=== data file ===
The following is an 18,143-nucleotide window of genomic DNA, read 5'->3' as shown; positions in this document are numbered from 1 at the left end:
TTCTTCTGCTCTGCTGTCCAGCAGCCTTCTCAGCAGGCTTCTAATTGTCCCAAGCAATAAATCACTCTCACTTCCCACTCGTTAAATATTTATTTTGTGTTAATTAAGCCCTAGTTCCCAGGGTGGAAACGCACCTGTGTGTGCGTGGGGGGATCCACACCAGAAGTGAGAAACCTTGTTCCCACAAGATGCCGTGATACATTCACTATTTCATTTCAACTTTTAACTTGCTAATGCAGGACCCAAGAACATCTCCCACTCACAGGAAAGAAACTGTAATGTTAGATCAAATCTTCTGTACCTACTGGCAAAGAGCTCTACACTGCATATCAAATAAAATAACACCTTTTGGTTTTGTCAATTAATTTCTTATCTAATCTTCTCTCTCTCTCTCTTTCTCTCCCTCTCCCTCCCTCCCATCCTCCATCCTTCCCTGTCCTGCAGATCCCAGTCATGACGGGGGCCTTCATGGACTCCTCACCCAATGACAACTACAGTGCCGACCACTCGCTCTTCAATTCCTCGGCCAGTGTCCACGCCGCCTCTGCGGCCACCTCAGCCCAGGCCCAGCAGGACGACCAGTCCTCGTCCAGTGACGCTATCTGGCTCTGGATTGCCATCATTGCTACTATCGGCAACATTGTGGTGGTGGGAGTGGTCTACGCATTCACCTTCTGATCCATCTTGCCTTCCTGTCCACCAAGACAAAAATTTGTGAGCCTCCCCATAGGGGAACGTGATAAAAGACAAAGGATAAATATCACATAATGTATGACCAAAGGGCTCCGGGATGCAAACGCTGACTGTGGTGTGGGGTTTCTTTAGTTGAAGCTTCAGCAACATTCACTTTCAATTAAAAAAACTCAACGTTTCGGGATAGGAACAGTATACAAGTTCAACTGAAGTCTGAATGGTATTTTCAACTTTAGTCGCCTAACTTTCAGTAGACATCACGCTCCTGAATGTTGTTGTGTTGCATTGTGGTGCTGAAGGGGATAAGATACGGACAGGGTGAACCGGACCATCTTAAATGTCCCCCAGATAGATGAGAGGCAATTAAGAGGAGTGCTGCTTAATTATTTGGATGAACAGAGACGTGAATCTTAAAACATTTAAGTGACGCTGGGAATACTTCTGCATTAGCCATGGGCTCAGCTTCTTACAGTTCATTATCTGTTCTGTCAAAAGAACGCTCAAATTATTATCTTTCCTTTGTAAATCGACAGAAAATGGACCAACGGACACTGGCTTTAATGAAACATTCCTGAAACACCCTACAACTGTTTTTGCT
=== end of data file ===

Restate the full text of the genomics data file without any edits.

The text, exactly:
The following is an 18,143-nucleotide window of genomic DNA, read 5'->3' as shown; positions in this document are numbered from 1 at the left end:
TTCTTCTGCTCTGCTGTCCAGCAGCCTTCTCAGCAGGCTTCTAATTGTCCCAAGCAATAAATCACTCTCACTTCCCACTCGTTAAATATTTATTTTGTGTTAATTAAGCCCTAGTTCCCAGGGTGGAAACGCACCTGTGTGTGCGTGGGGGGATCCACACCAGAAGTGAGAAACCTTGTTCCCACAAGATGCCGTGATACATTCACTATTTCATTTCAACTTTTAACTTGCTAATGCAGGACCCAAGAACATCTCCCACTCACAGGAAAGAAACTGTAATGTTAGATCAAATCTTCTGTACCTACTGGCAAAGAGCTCTACACTGCATATCAAATAAAATAACACCTTTTGGTTTTGTCAATTAATTTCTTATCTAATCTTCTCTCTCTCTCTCTTTCTCTCCCTCTCCCTCCCTCCCATCCTCCATCCTTCCCTGTCCTGCAGATCCCAGTCATGACGGGGGCCTTCATGGACTCCTCACCCAATGACAACTACAGTGCCGACCACTCGCTCTTCAATTCCTCGGCCAGTGTCCACGCCGCCTCTGCGGCCACCTCAGCCCAGGCCCAGCAGGACGACCAGTCCTCGTCCAGTGACGCTATCTGGCTCTGGATTGCCATCATTGCTACTATCGGCAACATTGTGGTGGTGGGAGTGGTCTACGCATTCACCTTCTGATCCATCTTGCCTTCCTGTCCACCAAGACAAAAATTTGTGAGCCTCCCCATAGGGGAACGTGATAAAAGACAAAGGATAAATATCACATAATGTATGACCAAAGGGCTCCGGGATGCAAACGCTGACTGTGGTGTGGGGTTTCTTTAGTTGAAGCTTCAGCAACATTCACTTTCAATTAAAAAAACTCAACGTTTCGGGATAGGAACAGTATACAAGTTCAACTGAAGTCTGAATGGTATTTTCAACTTTAGTCGCCTAACTTTCAGTAGACATCACGCTCCTGAATGTTGTTGTGTTGCATTGTGGTGCTGAAGGGGATAAGATACGGACAGGGTGAACCGGACCATCTTAAATGTCCCCCAGATAGATGAGAGGCAATTAAGAGGAGTGCTGCTTAATTATTTGGATGAACAGAGACGTGAATCTTAAAACATTTAAGTGACGCTGGGAATACTTCTGCATTAGCCATGGGCTCAGCTTCTTACAGTTCATTATCTGTTCTGTCAAAAGAACGCTCAAATTATTATCTTTCCTTTGTAAATCGACAGAAAATGGACCAACGGACACTGGCTTTAATGAAACATTCCTGAAACACCCTACAACTGTTTTTGCT